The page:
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New Zealand began using a company owned by Chinese police as the subcontractor for its visa application centre in Beijing nearly a decade ago “at the behest of” the city’s Public Security Bureau, according to internal government documents disclosed through access-to-information legislation.

The documents, first reported by New Zealand news site Stuff Ltd., offer insight into the pressures for foreign countries to use facilities and staff provided by Beijing Shuangxiong Foreign Service Company, which Canada also relies on for its visa application centre in the Chinese capital.

The VFS Global joint visa application center for 24 countries at the Sirius Park Business Center on Kashirskoye Highway in Moscow, Russia.Alexander Shcherbak/TASS

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Britons have bought into the AstraZeneca plan without hesitation

When 6,000 partygoers crowded into Liverpool’s Circus Nightclub over two days last weekend, no one had to wear a face mask or physically distance as they gyrated on the giant dance floor.

The gigs were the latest step in Britain’s gradual return to normal and further proof of the effectiveness of the country’s COVID-19 vaccination program, which has been built around the Oxford-AstraZeneca jab.

While health officials in many countries, including Canada, have voiced reservations about the AstraZeneca vaccine because of its potential connection to rare blood clots, Britain has stood by the shot and kept it at the forefront of its inoculation drive. If anything, public support for vaccines has increased as the number of people immunized rises above 50 per cent and hope soars that all lockdown restrictions will be lifted.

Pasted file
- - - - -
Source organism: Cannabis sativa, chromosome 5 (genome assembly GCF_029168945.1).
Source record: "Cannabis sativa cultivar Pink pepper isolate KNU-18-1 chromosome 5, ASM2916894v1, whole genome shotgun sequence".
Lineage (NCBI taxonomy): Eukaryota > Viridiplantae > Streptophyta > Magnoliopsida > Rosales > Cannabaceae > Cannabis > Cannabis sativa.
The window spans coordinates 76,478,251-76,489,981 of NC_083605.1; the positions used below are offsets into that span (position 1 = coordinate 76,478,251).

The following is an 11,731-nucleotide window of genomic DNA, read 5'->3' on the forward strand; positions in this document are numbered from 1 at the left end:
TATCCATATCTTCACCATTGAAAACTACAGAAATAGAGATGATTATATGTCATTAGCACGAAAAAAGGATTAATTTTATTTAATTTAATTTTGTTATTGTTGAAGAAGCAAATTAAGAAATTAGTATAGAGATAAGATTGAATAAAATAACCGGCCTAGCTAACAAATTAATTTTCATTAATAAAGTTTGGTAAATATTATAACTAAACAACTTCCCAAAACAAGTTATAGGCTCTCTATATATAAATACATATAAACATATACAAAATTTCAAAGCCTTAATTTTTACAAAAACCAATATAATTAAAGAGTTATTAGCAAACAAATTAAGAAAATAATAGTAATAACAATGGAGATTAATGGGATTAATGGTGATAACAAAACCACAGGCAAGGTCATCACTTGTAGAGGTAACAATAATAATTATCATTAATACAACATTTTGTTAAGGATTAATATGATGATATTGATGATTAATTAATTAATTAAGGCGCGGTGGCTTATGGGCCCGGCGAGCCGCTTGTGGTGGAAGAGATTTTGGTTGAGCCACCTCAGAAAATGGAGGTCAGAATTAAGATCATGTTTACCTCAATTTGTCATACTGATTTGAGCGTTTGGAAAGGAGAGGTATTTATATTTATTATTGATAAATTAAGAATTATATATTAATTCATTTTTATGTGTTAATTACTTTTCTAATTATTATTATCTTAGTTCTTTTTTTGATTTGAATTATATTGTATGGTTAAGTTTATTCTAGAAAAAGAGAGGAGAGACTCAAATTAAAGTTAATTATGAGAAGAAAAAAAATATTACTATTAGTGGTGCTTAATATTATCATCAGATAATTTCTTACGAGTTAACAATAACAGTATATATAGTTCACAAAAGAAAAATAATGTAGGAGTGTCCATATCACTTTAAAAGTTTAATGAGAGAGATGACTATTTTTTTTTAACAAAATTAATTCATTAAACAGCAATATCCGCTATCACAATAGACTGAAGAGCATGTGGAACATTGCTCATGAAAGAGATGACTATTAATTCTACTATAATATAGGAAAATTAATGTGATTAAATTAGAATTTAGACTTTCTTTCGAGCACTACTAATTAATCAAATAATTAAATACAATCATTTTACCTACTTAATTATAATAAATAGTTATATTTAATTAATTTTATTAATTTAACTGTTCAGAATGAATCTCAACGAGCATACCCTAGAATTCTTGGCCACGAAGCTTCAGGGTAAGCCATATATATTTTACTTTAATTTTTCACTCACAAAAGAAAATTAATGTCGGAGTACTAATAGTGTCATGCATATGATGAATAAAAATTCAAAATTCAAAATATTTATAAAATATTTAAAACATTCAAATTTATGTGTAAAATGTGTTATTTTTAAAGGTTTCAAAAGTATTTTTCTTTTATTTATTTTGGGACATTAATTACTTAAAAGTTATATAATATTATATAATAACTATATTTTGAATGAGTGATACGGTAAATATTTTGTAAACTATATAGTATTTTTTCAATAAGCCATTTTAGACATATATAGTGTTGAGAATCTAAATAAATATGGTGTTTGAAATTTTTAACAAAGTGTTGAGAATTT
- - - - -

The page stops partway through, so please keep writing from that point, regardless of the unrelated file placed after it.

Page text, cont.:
Read more:

Biden’s support on waiving patent protections for COVID-19 vaccines leaves G7 in disarray

Alberta to become first province to offer vaccines to all teenagers

Lawrence Martin: Canada’s and the U.S.’s pandemic responses show how our differences are growing

Five migrant farm workers have died since mid-March, advocacy group says

Five migrant farm workers have died in Canada since mid-March, four while they were in quarantine, a migrant rights group says.

The deaths raise questions about whether health care providers were regularly checking in with the workers while they were in quarantine, and whether workers were able to access help, said Syed Hussan, executive director of Migrant Workers Alliance for Change. MWAC, an organization comprised of migrant workers and advocates, is calling for an immediate investigation into the deaths.

Read more:

Immigration Minister promises to address concerns over new federal immigration program

Migrant rescue ships complain of arbitrary detention as Mediterranean deaths rise

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Line 5 pipeline must shut down next week, Michigan governor’s office says: Michigan Gov. Gretchen Whitmer’s office says a key petroleum pipeline for Central Canada that runs through the Great Lakes state is a “ticking time bomb” and that Calgary-based operator Enbridge Inc. would be breaking the law if it doesn’t shut it down next week as she has ordered.

John Ibbitson: Cross-border impasse over Line 5 pipeline much more than mere political and environmental squabble

As the U.S. economy ignites, Canada hits a rough patch: Helped by a speedy vaccination push, the United States is accelerating toward an economic recovery as it sheds COVID-19 restrictions and reclaims a sense of normalcy, far different from the rough patch in Canada’s rebound.

Melinda Gates becomes CN Rail’s sixth biggest shareholder: Microsoft Corp. co-founder Bill Gates’s investment fund has transferred 14 million shares of Canadian National Railway Co. worth about $1.8-billion to Melinda Gates, shortly after the couple announced their divorce. The move makes Melinda Gates the sixth-biggest shareholder in CN, Canada’s largest railway, according to Thomson Reuters Eikon data.